Peace Essay Contest 2009

2009 CFOG Essay Contest Press Release

Ryan Smith, a senior at West Haven High School, has won the first prize of $1,000 in this year’s Connecticut Foundation for Open Government (CFOG) high school essay contest.

His essay supported raising the legal driving age in Connecticut from 16 to 17 as a way to decrease the number of teen driving fatalities was judged the best of the entries submitted from high schools across the state    in this year’s contest.

A second prize of $500 was awarded to Brendan Welch, a student at East Lyme High School, who wrote that newspapers are superior to television and the Internet for news on politics and government.

The third place prize of $300 went to Kerry O’Rourke, a student at  Ridgefield High School. His essay said public officials and candidates for office must forfeit, in the interests of an informed public, the privacy granted to ordinary citizens.

Students were asked to write essays on one of three topics. The topics were:

1.    Explain which of the following you consider to be the most reliable and useful to you as the best source of information for politics and government: The Internet Television Newspapers and magazines.

2.    The General Assembly is considering legislation tightening regulations on driver licenses for 16 year olds in an effort to reduce the number of teen age driving fatalities. Would you favor extending the present legal driving age from 16 to 17 as an effective way to address the problem?

3.    Where should the line be drawn between open government and personal privacy? Should the personal privacy of public officials, political candidates and their families be open or protected?

CFOG sponsors the essay contest to encourage thought and debate among students on public and freedom of information issues and to increase student knowledge of the value of open government in a democratic society.

Honorable mention awards of $50 went to Nicholas Tokaki of Valley Regional High School; Kaitlin Maher, Elizabeth Harris and Sean Sutherland, all students at Ridgefield High School.

Judges for the contest, all CFOG Board of Director members, were: Janet Manko, publisher of the Lakeville Journal; Colleen Murphy, executive director of the Connecticut Freedom of Information Commission; David Fink, policy director, Partnership for Strong Communities, and Stephanie Reitz, legislative reporter for the Associated Press.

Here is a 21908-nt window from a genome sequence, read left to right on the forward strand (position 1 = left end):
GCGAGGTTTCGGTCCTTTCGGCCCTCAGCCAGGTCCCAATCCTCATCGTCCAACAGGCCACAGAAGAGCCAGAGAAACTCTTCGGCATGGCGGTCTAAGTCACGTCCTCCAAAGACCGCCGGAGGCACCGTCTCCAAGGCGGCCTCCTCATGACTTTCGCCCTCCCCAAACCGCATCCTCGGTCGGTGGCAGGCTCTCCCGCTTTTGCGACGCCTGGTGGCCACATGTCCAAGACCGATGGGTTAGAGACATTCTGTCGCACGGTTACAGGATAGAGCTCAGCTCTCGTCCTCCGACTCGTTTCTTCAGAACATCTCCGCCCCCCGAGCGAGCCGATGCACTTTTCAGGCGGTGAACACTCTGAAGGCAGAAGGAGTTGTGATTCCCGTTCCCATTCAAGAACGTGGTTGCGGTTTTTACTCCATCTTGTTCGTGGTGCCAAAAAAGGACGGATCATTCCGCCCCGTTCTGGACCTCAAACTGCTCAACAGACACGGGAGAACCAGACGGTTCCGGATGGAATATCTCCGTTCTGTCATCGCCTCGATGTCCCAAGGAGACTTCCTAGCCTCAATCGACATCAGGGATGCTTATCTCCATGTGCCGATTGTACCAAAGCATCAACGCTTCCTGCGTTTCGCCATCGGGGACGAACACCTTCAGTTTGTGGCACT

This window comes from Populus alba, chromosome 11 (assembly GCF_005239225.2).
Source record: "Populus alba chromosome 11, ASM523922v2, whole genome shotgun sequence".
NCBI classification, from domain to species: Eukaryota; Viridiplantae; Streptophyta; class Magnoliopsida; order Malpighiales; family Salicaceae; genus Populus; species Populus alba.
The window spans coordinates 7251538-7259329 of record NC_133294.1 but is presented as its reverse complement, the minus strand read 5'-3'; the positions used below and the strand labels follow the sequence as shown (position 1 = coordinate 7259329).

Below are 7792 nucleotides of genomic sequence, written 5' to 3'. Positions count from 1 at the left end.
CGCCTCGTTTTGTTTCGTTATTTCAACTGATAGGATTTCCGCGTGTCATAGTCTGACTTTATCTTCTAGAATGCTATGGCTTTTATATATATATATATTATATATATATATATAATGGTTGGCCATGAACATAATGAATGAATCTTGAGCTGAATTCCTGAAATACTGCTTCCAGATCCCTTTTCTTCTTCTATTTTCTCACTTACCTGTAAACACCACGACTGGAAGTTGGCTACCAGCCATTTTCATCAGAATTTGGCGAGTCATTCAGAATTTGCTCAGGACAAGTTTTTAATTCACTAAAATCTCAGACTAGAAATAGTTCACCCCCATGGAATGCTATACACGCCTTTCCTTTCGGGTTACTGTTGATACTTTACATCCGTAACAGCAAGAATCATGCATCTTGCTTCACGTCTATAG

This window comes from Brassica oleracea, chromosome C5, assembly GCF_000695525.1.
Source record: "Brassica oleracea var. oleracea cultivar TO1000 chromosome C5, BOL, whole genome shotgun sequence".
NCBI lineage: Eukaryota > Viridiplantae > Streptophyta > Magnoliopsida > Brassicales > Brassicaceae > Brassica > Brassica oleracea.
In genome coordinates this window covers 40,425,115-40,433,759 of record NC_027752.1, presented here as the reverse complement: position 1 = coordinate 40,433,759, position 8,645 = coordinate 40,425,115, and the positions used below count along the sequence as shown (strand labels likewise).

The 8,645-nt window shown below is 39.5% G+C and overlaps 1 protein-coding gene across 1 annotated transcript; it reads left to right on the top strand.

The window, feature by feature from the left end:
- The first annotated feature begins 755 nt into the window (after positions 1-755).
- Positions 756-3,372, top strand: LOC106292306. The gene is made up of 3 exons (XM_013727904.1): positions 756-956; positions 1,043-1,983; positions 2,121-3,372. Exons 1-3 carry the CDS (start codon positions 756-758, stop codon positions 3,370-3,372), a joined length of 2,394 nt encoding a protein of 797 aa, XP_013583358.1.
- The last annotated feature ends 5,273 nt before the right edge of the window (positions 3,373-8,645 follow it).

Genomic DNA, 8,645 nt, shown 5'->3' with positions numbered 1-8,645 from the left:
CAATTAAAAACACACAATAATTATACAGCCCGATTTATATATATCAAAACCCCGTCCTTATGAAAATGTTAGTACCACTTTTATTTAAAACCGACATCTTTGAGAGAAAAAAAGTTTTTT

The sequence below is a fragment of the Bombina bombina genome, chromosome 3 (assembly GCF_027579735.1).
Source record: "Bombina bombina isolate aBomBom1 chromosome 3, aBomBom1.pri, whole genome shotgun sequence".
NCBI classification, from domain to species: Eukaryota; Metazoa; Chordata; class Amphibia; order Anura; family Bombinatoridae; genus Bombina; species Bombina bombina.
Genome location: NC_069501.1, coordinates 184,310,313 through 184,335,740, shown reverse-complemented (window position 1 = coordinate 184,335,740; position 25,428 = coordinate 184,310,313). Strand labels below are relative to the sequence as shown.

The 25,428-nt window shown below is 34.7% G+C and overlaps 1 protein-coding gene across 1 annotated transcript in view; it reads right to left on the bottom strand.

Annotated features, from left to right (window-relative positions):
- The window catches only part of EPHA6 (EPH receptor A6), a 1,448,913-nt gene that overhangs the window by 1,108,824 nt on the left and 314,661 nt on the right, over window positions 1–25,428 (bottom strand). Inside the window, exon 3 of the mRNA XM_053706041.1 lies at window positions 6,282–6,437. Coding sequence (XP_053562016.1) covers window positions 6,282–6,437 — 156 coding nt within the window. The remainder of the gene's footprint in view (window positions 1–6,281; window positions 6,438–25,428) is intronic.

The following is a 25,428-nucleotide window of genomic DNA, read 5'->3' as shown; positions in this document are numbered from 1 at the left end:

Forrest Palmer, retired newspaper publisher, was chairman of the CFOG essay contest committee.

Essays that use a variety of sources - academic journals, news magazines, newspapers, books, government documents, publications from research organizations - fare better in the contest. Encyclopedias are not acceptable as sources. The Internet or World Wide Web should not be the only source for the essay. Previous first-place state winners and immediate relatives of directors or staff of the Institute are not eligible to participate. Previous honorable mentions are eligible to enter. Each essay will be judged according to the following criteria: quality of the research, quality of the analysis, and style and mechanics. A student may take part in the contest with the sponsorship of any school, school club, youth group, community group, or religious organization. There must be a contest coordinator - someone in the school or community who can review essays and act as the key contact between participants and the Institute. If there is no designated coordinator at the student's school or organization, the student may ask a teacher, youth group leader, club sponsor, parent, or other adult to be his/her coordinator. It is to the student's advantage to have someone review his/her essay before he/she submits it to make sure it is complete, has all the necessary forms, is free from typographical and grammatical errors, and addresses the topic. There is no formal process to become a coordinator.

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